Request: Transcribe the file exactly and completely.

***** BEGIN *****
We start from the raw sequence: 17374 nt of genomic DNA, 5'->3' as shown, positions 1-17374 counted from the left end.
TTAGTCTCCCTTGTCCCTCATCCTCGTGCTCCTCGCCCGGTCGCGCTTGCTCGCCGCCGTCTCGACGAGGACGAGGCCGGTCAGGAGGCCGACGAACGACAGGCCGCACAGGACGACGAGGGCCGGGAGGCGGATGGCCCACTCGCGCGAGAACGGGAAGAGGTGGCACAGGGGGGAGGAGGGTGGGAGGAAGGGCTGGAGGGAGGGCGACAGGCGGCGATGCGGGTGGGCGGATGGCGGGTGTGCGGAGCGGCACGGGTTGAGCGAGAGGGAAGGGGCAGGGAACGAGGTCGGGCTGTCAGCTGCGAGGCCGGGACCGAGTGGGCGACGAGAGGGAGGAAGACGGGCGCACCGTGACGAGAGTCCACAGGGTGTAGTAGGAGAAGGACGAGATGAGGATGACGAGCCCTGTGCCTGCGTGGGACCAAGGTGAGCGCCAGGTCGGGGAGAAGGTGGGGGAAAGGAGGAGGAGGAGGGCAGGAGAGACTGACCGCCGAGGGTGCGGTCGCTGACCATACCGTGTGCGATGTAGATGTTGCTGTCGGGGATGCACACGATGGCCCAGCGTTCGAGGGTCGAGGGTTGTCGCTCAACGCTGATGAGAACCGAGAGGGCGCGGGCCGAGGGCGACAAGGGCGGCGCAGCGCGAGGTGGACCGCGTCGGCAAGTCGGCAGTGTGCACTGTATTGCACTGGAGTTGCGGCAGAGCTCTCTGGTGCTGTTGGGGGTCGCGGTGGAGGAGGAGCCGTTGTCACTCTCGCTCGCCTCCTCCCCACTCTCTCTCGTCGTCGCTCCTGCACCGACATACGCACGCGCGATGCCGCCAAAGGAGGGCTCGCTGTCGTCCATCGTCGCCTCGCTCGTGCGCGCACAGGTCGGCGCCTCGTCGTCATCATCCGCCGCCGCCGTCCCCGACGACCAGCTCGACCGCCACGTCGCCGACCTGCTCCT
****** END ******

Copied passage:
We start from the raw sequence: 17374 nt of genomic DNA, 5'->3' as shown, positions 1-17374 counted from the left end.
TTAGTCTCCCTTGTCCCTCATCCTCGTGCTCCTCGCCCGGTCGCGCTTGCTCGCCGCCGTCTCGACGAGGACGAGGCCGGTCAGGAGGCCGACGAACGACAGGCCGCACAGGACGACGAGGGCCGGGAGGCGGATGGCCCACTCGCGCGAGAACGGGAAGAGGTGGCACAGGGGGGAGGAGGGTGGGAGGAAGGGCTGGAGGGAGGGCGACAGGCGGCGATGCGGGTGGGCGGATGGCGGGTGTGCGGAGCGGCACGGGTTGAGCGAGAGGGAAGGGGCAGGGAACGAGGTCGGGCTGTCAGCTGCGAGGCCGGGACCGAGTGGGCGACGAGAGGGAGGAAGACGGGCGCACCGTGACGAGAGTCCACAGGGTGTAGTAGGAGAAGGACGAGATGAGGATGACGAGCCCTGTGCCTGCGTGGGACCAAGGTGAGCGCCAGGTCGGGGAGAAGGTGGGGGAAAGGAGGAGGAGGAGGGCAGGAGAGACTGACCGCCGAGGGTGCGGTCGCTGACCATACCGTGTGCGATGTAGATGTTGCTGTCGGGGATGCACACGATGGCCCAGCGTTCGAGGGTCGAGGGTTGTCGCTCAACGCTGATGAGAACCGAGAGGGCGCGGGCCGAGGGCGACAAGGGCGGCGCAGCGCGAGGTGGACCGCGTCGGCAAGTCGGCAGTGTGCACTGTATTGCACTGGAGTTGCGGCAGAGCTCTCTGGTGCTGTTGGGGGTCGCGGTGGAGGAGGAGCCGTTGTCACTCTCGCTCGCCTCCTCCCCACTCTCTCTCGTCGTCGCTCCTGCACCGACATACGCACGCGCGATGCCGCCAAAGGAGGGCTCGCTGTCGTCCATCGTCGCCTCGCTCGTGCGCGCACAGGTCGGCGCCTCGTCGTCATCATCCGCCGCCGCCGTCCCCGACGACCAGCTCGACCGCCACGTCGCCGACCTGCTCCT